Welcome to the first in our I/I series! Because it’s a huge problem in wastewater management, our industry talks a lot about I/I, or inflow and infiltration. But not everyone knows the exact definitions of these terms. So let’s take a closer look at exactly what these things are.
Inflow and infiltration are terms defined against the definition of sanitary wastewater flows. Those flows consist of wastewater from sanitary fixtures inside houses, places of business, and other buildings. Sanitary fixtures include toilets, lavatories, sinks, bathtubs, and showers. We can think of these flows as created to be intentionally conveyed through wastewater collection systems consisting of underground pipes laid beneath streets and rights-of-way to a wastewater treatment plant (WWTP).
I/I, on the other hand, are considered unintentional flows; i.e., they find their way into these sanitary collection systems, but they don’t belong there. Inflow and Infiltration water is referred to as “clear water,” though it may be dirty, to distinguish it from normal sanitary sewage water in the collection system.
Inflow: The Renegade Stream
Inflow is stormwater runoff that enters sanitary sewer systems at direct connection points in these systems. Many sources may contribute to inflow, including:
- manhole covers
- footing/foundation drains
- roof drains or leaders
- window well drains
- exterior basement stairwells
- driveway drains
- sump pumps
- streams and other waterways
- cross-connection to a stormwater system
- yard drains where urban features prevent surface runoff, and storm drains are not conveniently accessible or identifiable
Typically, these sources are, at least, improperly or, at worst, illegally connected to sanitary sewer systems. This happens either through direct connections, or discharge into sinks or tubs that are directly connected to the sewer system. This type of improper connection allows water from sources other than sanitary fixtures and drains to enter sanitary sewers. In a proper scenario, this clear water should be entering the stormwater sewer system, or be allowed to soak into the ground. It should never enter the sanitary sewer system.
Improper connections may be made in residential homes, businesses or public buildings. This can happen because the person hooking up the connection is not a professional plumber and doesn’t know any better, or it can happen because that person is trying to avoid the expense of having to do it properly.
Either way, such connections can and do contribute a significant amount of water to sanitary sewer systems. Why is this a problem? Because 8-inch sewer pipes can adequately move the domestic wastewater flow from up to 200 homes, but only eight sump pumps operating at full capacity—or six homes with downspouts connected to the sanitary sewer pipe—will overload the capacity of the same eight-inch sewer pipes. A single sump pump can contribute over 7,000 gallons of water to sanitary sewer systems in 24 hours. This is the equivalent of the average daily flow from 26 homes.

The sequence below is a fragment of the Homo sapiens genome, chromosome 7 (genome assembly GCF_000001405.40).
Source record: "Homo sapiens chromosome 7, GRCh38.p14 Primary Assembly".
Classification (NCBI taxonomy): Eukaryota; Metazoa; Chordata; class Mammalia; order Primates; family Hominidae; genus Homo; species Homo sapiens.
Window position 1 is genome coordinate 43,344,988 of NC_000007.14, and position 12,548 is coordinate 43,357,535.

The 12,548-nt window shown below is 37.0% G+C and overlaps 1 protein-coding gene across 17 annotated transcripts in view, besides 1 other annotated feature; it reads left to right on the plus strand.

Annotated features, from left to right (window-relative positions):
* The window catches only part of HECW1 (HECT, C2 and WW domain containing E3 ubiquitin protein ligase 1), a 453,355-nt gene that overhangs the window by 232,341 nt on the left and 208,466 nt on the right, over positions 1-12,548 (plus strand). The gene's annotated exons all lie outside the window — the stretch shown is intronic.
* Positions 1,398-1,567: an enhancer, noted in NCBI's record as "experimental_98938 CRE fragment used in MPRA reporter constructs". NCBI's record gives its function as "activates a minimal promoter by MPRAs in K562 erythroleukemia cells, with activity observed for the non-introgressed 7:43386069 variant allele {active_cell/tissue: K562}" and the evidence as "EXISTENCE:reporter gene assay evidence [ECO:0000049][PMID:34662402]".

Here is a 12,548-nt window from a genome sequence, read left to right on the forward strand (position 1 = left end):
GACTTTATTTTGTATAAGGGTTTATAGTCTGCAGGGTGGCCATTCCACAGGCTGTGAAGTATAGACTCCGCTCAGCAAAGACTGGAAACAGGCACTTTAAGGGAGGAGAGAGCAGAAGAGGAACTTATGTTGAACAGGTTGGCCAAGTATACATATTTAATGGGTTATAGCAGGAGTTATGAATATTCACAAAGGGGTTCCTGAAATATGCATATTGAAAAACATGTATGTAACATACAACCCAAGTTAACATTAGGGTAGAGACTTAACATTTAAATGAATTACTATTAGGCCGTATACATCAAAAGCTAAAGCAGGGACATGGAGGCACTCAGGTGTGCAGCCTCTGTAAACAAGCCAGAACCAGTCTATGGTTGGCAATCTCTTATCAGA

Peak flows caused by inflow may generate a foul flush of accumulated biofilm (a collection of microorganisms on the water’s surface) and sanitary solids, scoured from the perimeter of oversized sewers during peak flow turbulence.
Infiltration: The Sneaky Flow
Infiltration is groundwater that enters sanitary sewer systems through defects in the sanitary sewer pipes. These defects may include:
- Leaky manhole joints and pipe penetrations
- Defective mainline pipe joints
- Defective or leaking house lateral connections to the mainline
- Cracked or collapsed pipe or manholes
- Damaged and broken sewer cleanouts
These defects may be caused by:
- age-related deterioration
- loose joints from ground shifting, hydraulic or seismic loads
- poor design or installation
- maintenance errors or neglect
- damage from differential ground movement, heavy vehicular traffic on roadways overhead, or careless construction practices in nearby trenches
- tree or plant root penetration
These cracks or leaks provide a ready entryway for groundwater wherever sanitary sewer systems lie below water tables, or where soil above the pipes becomes saturated. Sewer pipes are often installed beneath creeks or streams, because these locations are naturally the lowest point in the area. It’s more expensive to install pipe systems beneath roadways, which would be the next easiest location.
Because of their close proximity to such waterways, these sewer pipes are especially susceptible to infiltration when they crack or break. It is not unheard of for them to drain entire streams into sanitary sewer systems.
A Lurking Menace
The average designed service life of most sewer pipes is about 20-50 years, depending on the type of material used in their manufacture. However, repairing and replacing them is an arduous and expensive process, leading many municipalities to kick that job down the road. As a result, America’s sanitary sewer system pipes, along with the lateral pipes attached to households and businesses, have often gone much longer without inspection or repair. As a result, they are likely to be cracked or damaged, inviting infiltration during the next rain event.
In our next post, we’ll examine why inflow and infiltration are a serious problem for American towns and cities.